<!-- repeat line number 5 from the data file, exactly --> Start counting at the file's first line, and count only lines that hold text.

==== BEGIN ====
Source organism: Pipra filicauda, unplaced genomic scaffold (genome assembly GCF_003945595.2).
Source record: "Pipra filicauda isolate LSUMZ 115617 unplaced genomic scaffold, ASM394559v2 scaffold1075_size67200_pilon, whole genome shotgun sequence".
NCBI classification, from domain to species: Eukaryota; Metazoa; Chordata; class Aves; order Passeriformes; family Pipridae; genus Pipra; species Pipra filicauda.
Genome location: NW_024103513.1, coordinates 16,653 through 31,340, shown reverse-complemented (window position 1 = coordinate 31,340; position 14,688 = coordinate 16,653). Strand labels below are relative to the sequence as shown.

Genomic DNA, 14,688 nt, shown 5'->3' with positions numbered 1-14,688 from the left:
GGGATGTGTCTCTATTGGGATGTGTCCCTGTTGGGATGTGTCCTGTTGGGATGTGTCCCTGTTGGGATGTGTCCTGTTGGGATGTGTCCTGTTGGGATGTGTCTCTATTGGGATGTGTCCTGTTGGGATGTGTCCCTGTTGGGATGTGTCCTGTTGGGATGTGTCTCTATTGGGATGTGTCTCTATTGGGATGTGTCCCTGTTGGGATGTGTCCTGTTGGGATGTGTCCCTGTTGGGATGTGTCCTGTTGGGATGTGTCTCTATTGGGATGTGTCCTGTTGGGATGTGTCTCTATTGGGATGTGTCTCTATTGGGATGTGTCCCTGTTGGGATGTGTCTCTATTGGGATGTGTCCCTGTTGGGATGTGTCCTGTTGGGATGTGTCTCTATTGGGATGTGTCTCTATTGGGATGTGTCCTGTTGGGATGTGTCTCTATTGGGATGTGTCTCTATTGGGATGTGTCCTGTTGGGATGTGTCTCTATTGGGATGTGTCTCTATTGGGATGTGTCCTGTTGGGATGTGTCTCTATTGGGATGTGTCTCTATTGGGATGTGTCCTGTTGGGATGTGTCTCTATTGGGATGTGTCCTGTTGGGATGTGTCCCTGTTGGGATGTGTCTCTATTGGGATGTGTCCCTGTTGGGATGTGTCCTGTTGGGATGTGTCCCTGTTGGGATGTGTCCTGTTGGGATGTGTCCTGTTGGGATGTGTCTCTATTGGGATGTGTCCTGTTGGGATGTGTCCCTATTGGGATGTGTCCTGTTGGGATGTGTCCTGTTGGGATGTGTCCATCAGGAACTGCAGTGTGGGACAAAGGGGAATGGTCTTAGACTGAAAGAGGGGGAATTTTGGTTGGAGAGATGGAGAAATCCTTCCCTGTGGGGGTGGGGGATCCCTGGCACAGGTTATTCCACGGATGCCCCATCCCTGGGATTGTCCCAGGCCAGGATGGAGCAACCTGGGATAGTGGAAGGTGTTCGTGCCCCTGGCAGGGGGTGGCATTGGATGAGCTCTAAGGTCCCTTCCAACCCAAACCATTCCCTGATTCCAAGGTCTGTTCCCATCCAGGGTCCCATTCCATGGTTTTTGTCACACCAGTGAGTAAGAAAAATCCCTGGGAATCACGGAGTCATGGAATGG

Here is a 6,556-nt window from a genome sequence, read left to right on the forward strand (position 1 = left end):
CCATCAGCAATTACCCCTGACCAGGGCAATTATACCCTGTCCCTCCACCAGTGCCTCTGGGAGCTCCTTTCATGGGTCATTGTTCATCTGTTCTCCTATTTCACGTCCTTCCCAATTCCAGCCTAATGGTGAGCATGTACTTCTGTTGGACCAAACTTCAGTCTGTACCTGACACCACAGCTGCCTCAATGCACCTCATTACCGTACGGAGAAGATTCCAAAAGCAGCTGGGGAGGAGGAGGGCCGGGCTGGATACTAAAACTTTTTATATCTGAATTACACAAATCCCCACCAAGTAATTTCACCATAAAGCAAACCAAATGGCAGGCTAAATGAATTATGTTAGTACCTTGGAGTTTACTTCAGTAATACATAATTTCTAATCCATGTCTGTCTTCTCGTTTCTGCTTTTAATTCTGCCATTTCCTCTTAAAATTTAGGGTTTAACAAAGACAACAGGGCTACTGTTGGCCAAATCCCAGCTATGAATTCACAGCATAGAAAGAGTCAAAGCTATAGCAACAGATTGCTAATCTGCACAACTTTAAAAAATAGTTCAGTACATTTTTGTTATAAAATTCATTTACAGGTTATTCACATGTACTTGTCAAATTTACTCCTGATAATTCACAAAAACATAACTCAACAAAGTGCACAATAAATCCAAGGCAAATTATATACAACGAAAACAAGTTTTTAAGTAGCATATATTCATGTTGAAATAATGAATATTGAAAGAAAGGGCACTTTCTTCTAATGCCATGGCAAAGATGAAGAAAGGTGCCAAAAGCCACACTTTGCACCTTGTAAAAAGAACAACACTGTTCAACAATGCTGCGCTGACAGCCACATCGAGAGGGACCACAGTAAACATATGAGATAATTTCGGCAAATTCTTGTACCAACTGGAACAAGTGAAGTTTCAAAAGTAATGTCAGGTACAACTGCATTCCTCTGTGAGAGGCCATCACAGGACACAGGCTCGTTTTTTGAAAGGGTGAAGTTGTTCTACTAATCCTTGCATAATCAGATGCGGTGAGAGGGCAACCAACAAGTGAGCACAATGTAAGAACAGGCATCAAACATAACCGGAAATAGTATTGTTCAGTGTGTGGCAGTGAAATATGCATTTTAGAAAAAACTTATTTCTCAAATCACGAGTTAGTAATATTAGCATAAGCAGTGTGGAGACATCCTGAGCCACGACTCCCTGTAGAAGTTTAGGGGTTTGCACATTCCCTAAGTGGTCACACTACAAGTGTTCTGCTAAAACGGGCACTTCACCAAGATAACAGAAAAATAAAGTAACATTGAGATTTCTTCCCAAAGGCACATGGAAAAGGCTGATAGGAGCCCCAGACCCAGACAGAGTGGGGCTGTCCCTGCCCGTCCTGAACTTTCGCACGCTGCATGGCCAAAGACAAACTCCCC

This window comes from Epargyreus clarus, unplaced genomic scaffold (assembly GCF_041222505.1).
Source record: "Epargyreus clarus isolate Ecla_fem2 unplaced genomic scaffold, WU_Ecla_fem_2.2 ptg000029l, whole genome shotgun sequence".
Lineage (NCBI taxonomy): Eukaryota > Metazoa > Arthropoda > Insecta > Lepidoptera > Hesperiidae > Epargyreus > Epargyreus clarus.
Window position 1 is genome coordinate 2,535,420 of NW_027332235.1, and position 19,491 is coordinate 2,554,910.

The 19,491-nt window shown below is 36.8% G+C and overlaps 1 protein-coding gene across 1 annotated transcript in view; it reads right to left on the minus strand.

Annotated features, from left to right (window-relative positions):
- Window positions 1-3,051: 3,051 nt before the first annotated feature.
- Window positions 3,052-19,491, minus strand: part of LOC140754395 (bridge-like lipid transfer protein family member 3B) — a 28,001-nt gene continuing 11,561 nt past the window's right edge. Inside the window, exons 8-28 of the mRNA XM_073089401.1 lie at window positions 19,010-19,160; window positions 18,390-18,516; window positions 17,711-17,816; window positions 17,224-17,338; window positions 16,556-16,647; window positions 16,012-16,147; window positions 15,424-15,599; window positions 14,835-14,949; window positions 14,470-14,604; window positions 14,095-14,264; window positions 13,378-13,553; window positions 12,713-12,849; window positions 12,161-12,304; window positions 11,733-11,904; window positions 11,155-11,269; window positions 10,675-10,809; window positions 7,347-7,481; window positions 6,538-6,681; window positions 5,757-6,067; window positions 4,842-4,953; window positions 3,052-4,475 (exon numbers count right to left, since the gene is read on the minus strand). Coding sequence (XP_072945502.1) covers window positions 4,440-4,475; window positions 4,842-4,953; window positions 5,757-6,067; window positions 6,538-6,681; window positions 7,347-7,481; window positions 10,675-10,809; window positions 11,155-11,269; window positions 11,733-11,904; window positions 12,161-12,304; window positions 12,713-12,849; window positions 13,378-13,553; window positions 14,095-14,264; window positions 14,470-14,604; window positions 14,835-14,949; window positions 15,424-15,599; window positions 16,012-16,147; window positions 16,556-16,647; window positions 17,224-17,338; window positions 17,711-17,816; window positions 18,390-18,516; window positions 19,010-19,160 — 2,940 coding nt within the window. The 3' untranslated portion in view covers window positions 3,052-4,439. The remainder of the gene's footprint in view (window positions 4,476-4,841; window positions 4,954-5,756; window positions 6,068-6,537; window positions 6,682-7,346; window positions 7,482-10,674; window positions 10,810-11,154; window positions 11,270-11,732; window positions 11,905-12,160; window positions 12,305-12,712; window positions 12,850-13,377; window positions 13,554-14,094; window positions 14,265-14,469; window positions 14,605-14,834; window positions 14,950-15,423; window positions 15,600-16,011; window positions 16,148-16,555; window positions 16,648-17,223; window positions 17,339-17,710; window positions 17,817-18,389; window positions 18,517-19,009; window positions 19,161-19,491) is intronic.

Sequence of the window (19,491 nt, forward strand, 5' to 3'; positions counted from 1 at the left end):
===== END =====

Genomic DNA, 14,688 nt, shown 5'->3' with positions numbered 1-14,688 from the left: